Alok Menghrajani

Previously: security engineer at Square, co-author of HackLang, put the 's' in https at Facebook. Maker of CTFs.

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HMAC is a cryptographic construction that combines a hash function (e.g. md5 or sha256) and a key. The result of an HMAC function cannot be guessed by an attacker. Web applications therefore typically use HMACs for tokens in emails, tamper proof sessions or hidden form values, csrf protection nounces, OTP, etc.

Over the years, I have seen three common types of mistakes when computing/validating HMACs. I will go over each one of these mistakes and propose a construction which is less error prone when used by engineers with insufficient security knowledge.

The ideas here are applicable to all MAC functions, I picked HMAC because it's the most commonly used function in web applications.

Credits to Erling for helping me on the first iteration of this hash construction.

I have seen keyed hashes being built with code like hash = md5(secret + data), which is prone to length extension attacks. Marginally better is hash = md5(secret + ':' + data + ':' + secret) at which point why not just use an HMAC and benefit from the years of cryptographic research that has gone into trying to break the hash construction?

The most common error I have seen is code using string comparison to validate the HMAC: if (input.hash != hmac(algo, secret, { throw some exception }.

The problem with using a string comparison function is that it does not run in constant time and leaks knowledge about how many bytes in the hash are correct. An attacker can deduct the value for the HMAC by sending a handful of requests to the web server.

There are cases where an attacker can control the type of the hash. The simplest case is when the hash is extracted from a piece of JSON data: {"hash":"fc4696cc79...","data":"hello world"}. An attacker can trick the web application to treat the hash as an integer, boolean, or other data types by sending: {"hash":0,"data":"hello world"}.

In some weakly typed programming languages (e.g. PHP), when a string is compared to a boolean, the string is converted to a boolean (in PHP, most strings are true). An attacker could therefore simply provide {"hash":true,...} and bypass whatever was being protected by the HMAC.

Weakly typed languages usually offer a type preserving comparison function (e.g. === in PHP).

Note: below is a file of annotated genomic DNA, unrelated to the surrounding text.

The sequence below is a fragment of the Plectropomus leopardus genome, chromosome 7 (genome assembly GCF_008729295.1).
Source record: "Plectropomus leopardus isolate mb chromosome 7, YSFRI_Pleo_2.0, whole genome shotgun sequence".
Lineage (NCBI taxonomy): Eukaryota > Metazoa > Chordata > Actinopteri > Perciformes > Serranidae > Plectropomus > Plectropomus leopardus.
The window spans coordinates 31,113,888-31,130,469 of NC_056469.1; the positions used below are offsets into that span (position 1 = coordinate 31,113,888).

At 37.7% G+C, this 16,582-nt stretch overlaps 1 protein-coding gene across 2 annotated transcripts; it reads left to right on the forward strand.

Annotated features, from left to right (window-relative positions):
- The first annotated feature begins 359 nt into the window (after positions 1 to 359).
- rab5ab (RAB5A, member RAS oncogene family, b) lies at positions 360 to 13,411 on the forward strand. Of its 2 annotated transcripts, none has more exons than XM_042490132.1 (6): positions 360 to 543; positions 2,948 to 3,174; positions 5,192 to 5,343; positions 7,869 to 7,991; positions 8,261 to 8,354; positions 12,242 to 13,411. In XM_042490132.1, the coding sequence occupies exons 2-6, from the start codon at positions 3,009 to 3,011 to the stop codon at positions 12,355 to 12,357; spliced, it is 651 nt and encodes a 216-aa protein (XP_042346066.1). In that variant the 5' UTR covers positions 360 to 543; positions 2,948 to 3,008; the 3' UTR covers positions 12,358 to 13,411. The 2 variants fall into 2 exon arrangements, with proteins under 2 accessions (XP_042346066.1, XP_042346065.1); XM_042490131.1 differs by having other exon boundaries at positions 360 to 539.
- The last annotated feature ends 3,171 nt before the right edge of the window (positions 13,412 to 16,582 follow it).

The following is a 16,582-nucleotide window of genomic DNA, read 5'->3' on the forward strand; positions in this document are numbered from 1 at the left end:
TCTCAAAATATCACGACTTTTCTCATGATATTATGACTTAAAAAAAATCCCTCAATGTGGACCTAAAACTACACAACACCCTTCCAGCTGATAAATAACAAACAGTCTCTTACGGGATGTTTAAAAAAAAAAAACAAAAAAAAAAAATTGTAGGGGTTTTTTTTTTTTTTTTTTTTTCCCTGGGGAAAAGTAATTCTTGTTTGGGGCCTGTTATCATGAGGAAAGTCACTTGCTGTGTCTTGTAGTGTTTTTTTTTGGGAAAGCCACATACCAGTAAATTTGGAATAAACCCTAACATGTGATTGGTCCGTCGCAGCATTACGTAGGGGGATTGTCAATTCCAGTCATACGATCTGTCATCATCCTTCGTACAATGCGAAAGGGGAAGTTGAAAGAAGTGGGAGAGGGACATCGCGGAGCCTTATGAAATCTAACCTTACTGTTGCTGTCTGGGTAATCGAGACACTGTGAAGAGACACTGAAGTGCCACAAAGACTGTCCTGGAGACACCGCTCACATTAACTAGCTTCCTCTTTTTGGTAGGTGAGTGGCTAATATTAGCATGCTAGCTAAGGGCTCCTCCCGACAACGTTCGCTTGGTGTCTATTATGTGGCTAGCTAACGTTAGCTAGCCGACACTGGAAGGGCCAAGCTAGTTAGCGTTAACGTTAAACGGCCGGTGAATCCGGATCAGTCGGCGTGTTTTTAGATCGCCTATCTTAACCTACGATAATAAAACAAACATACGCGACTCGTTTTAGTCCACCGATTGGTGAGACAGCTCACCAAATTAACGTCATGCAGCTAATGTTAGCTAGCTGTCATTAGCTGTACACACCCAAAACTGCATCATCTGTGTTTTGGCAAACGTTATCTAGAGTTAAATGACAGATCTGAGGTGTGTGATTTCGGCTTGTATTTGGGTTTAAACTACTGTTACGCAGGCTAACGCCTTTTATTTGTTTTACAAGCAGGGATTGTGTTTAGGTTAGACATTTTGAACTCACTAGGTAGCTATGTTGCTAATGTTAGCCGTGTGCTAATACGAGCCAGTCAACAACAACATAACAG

The third issue is not a security issue, but if at some point you want to rotate the keys used to generate HMACs, it is not easy to tell which calls to HMAC are being used to generate hashes vs which ones are being used to validate them.

Here is a proposal for a pair of keyed-hash functions (one function to generate the hash, the other to validate it). The pair of functions does not suffer from the three issues mentioned above. The idea is to salt the HMAC function and fail attempts to use a string comparison function (with a probability of 99.6%). A nice side effect of using a pair of functions is to contain the hash validation logic in a single place, instead of having potential string comparisons in multiple places in the codebase.

The salt acts as a forcing factor for engineers to do the right thing.


 * Generates a salted HMAC for a given piece of data.
 * Note: the string returned by this function is one byte longer
 *       than the result of hmac.
function generate_salted_hmac (algo, key, data) {
  h = hmac(algo, key, data);
  // Use an IV to "salt" the hmac result
  // The IV does not need to be cryptographically strong since it does not
  // affect the strenght of the hmac
  iv = random(0, 255);
  r = String.fromCharCode(iv);
  for (i=0; i<h.length; i++) {
    r += String.fromCharCode(h.charCodeAt(i) ^ iv);
  return r;

 * Validates if a given piece of data and its
 * salted HMACs have been tampered with.
function validate_salted_hmac(algo, key, data, hash) {
  // Recreate the expected HMAC value
  h = hmac(algo, key, data);
  iv = hash.charCodeAt(0);
  r = String.fromCharCode(iv);
  for (i=0; i<h.length; i++) {
    r += String.fromCharCode(h.charCodeAt(i) ^ iv);
  if (hash.length != r.length) {
    // Assumption is that an attacker knows the length of a valid hash.
    return false;
  // Compare r with hash in constant time
  ok = 0;
  for (i=0; i<r.length & i<hash.length; i++) {
    ok = ok | r.charCodeAt(i) ^ hash.charCodeAt(i);
  return ok == 0;